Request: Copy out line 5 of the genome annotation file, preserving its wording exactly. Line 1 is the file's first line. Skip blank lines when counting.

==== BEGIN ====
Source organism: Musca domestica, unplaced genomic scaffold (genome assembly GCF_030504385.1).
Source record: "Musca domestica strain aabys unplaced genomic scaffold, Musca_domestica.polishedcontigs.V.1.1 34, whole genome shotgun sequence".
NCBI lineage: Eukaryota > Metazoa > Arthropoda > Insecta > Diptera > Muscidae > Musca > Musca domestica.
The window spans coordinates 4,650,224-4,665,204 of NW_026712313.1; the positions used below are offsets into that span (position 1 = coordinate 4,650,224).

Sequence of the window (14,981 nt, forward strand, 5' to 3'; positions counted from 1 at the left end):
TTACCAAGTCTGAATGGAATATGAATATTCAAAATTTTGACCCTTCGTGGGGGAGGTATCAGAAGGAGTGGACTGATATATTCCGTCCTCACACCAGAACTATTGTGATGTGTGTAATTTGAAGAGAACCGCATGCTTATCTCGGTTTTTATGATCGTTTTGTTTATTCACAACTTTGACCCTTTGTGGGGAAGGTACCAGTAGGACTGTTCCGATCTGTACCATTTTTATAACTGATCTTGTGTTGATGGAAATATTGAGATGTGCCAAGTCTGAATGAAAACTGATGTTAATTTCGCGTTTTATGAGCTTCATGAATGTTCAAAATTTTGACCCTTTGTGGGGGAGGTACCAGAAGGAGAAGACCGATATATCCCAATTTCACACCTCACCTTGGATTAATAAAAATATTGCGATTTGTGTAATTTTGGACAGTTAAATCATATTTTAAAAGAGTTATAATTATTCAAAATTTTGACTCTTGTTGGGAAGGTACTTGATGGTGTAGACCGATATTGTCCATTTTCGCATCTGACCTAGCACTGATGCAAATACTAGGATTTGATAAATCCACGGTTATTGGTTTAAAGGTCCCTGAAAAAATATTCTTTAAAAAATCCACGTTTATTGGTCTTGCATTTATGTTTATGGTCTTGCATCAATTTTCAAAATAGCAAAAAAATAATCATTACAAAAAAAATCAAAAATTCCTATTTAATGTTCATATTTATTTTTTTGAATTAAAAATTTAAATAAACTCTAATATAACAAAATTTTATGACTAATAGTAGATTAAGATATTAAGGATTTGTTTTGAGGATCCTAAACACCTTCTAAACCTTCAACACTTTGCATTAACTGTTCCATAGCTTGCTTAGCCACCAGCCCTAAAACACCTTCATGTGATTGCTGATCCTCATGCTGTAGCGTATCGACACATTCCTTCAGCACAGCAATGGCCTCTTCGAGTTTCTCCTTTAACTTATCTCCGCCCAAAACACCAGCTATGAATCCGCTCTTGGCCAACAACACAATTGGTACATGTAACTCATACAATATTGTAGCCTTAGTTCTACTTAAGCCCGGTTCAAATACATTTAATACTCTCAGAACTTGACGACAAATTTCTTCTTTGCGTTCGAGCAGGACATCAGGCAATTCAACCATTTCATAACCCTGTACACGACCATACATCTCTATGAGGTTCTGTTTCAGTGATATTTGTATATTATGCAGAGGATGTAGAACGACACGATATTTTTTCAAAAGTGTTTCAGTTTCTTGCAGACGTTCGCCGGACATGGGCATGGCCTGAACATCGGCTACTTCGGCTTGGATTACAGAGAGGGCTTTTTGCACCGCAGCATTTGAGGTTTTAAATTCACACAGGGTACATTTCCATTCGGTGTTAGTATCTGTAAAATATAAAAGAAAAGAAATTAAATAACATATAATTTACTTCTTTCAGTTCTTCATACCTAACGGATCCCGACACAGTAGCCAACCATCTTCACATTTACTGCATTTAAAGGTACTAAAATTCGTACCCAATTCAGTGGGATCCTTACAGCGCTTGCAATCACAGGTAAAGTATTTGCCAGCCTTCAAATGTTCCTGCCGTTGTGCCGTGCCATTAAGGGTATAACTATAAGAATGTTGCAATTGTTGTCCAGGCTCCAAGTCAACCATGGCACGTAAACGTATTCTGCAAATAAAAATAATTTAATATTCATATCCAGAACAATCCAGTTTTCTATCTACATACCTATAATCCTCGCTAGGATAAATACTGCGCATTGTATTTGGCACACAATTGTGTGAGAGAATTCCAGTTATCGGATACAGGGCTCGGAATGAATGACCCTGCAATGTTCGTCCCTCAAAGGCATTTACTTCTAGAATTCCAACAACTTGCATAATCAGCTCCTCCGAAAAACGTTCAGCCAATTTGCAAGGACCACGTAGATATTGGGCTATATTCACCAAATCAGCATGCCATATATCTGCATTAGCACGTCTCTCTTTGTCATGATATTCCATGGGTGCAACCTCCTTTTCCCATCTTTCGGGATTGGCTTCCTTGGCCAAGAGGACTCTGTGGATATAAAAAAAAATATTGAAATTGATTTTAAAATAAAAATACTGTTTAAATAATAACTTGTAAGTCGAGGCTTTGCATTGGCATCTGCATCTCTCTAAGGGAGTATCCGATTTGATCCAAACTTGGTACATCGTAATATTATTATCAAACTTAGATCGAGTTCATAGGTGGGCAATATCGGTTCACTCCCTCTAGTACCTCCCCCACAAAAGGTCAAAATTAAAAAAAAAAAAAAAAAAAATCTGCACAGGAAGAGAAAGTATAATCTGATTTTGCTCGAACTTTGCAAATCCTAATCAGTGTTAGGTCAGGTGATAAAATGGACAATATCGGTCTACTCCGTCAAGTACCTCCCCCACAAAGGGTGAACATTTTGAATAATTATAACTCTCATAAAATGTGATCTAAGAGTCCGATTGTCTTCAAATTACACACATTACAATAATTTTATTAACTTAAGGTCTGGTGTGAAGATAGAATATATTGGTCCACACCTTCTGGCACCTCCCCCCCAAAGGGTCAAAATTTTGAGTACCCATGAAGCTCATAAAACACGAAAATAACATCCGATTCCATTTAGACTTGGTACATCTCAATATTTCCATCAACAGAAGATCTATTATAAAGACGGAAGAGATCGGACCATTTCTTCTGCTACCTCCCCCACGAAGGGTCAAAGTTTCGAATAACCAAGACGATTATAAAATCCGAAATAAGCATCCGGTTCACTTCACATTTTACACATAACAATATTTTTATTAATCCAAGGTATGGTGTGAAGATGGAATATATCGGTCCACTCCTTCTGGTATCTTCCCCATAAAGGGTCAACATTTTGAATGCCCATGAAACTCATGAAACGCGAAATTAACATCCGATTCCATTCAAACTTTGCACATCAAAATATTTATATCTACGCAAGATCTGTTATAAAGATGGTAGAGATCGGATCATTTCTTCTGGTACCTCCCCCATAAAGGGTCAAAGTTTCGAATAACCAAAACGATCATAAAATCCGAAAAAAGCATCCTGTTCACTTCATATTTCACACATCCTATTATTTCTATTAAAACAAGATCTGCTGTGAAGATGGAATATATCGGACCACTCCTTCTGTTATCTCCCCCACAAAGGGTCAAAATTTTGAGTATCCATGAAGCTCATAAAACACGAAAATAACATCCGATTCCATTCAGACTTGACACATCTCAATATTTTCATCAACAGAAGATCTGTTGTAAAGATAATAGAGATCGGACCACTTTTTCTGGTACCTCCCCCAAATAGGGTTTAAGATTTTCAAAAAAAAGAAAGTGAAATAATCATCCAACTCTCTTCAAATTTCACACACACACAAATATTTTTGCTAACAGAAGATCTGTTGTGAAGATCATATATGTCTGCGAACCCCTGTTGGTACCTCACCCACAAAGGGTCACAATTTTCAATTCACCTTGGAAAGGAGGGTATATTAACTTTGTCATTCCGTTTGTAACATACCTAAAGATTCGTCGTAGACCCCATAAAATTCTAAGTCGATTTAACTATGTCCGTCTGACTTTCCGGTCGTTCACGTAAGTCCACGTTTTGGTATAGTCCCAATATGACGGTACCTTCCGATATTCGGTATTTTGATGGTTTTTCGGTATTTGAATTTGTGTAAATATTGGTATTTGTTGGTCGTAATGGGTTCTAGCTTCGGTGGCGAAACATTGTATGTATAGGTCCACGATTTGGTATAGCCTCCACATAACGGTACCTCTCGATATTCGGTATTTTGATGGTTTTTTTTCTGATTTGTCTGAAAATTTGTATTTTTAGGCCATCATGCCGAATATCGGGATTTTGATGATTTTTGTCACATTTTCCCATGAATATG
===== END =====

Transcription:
Sequence of the window (14,981 nt, forward strand, 5' to 3'; positions counted from 1 at the left end):